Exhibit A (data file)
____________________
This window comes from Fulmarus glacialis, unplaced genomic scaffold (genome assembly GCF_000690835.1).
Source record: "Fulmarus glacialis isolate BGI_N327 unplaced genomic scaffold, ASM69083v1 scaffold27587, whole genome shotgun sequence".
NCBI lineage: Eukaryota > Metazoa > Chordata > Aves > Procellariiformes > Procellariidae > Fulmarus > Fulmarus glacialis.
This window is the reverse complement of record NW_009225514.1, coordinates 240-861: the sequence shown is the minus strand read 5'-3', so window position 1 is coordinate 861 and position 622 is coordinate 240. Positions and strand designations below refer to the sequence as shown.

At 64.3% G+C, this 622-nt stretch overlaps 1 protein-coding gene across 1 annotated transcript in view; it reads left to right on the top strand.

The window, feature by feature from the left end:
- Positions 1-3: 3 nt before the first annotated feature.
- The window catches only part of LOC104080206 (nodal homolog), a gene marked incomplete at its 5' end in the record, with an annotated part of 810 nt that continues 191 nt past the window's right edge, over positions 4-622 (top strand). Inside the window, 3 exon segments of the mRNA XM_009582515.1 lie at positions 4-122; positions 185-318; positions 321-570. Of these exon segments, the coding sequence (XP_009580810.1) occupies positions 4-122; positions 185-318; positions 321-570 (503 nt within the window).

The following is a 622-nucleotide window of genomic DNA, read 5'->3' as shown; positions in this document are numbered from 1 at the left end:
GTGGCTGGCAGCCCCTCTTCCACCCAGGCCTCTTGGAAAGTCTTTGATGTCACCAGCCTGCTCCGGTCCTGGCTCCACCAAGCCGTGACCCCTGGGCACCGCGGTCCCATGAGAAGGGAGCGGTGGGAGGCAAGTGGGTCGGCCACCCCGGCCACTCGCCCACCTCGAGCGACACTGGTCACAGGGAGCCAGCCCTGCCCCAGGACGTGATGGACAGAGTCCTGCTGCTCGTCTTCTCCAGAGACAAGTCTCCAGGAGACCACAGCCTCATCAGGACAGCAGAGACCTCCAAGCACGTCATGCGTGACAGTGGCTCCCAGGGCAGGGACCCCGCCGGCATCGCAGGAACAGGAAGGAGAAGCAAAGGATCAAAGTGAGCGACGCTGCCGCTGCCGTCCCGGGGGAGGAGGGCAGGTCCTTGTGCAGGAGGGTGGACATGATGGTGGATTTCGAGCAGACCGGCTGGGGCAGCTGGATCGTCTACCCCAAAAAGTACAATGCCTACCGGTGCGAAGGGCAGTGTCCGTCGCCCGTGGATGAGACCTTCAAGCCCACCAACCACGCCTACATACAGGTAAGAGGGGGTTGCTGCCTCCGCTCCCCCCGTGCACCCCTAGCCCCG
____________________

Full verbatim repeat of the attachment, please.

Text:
This window comes from Fulmarus glacialis, unplaced genomic scaffold (genome assembly GCF_000690835.1).
Source record: "Fulmarus glacialis isolate BGI_N327 unplaced genomic scaffold, ASM69083v1 scaffold27587, whole genome shotgun sequence".
NCBI lineage: Eukaryota > Metazoa > Chordata > Aves > Procellariiformes > Procellariidae > Fulmarus > Fulmarus glacialis.
This window is the reverse complement of record NW_009225514.1, coordinates 240-861: the sequence shown is the minus strand read 5'-3', so window position 1 is coordinate 861 and position 622 is coordinate 240. Positions and strand designations below refer to the sequence as shown.

At 64.3% G+C, this 622-nt stretch overlaps 1 protein-coding gene across 1 annotated transcript in view; it reads left to right on the top strand.

The window, feature by feature from the left end:
- Positions 1-3: 3 nt before the first annotated feature.
- The window catches only part of LOC104080206 (nodal homolog), a gene marked incomplete at its 5' end in the record, with an annotated part of 810 nt that continues 191 nt past the window's right edge, over positions 4-622 (top strand). Inside the window, 3 exon segments of the mRNA XM_009582515.1 lie at positions 4-122; positions 185-318; positions 321-570. Of these exon segments, the coding sequence (XP_009580810.1) occupies positions 4-122; positions 185-318; positions 321-570 (503 nt within the window).

The following is a 622-nucleotide window of genomic DNA, read 5'->3' as shown; positions in this document are numbered from 1 at the left end:
GTGGCTGGCAGCCCCTCTTCCACCCAGGCCTCTTGGAAAGTCTTTGATGTCACCAGCCTGCTCCGGTCCTGGCTCCACCAAGCCGTGACCCCTGGGCACCGCGGTCCCATGAGAAGGGAGCGGTGGGAGGCAAGTGGGTCGGCCACCCCGGCCACTCGCCCACCTCGAGCGACACTGGTCACAGGGAGCCAGCCCTGCCCCAGGACGTGATGGACAGAGTCCTGCTGCTCGTCTTCTCCAGAGACAAGTCTCCAGGAGACCACAGCCTCATCAGGACAGCAGAGACCTCCAAGCACGTCATGCGTGACAGTGGCTCCCAGGGCAGGGACCCCGCCGGCATCGCAGGAACAGGAAGGAGAAGCAAAGGATCAAAGTGAGCGACGCTGCCGCTGCCGTCCCGGGGGAGGAGGGCAGGTCCTTGTGCAGGAGGGTGGACATGATGGTGGATTTCGAGCAGACCGGCTGGGGCAGCTGGATCGTCTACCCCAAAAAGTACAATGCCTACCGGTGCGAAGGGCAGTGTCCGTCGCCCGTGGATGAGACCTTCAAGCCCACCAACCACGCCTACATACAGGTAAGAGGGGGTTGCTGCCTCCGCTCCCCCCGTGCACCCCTAGCCCCG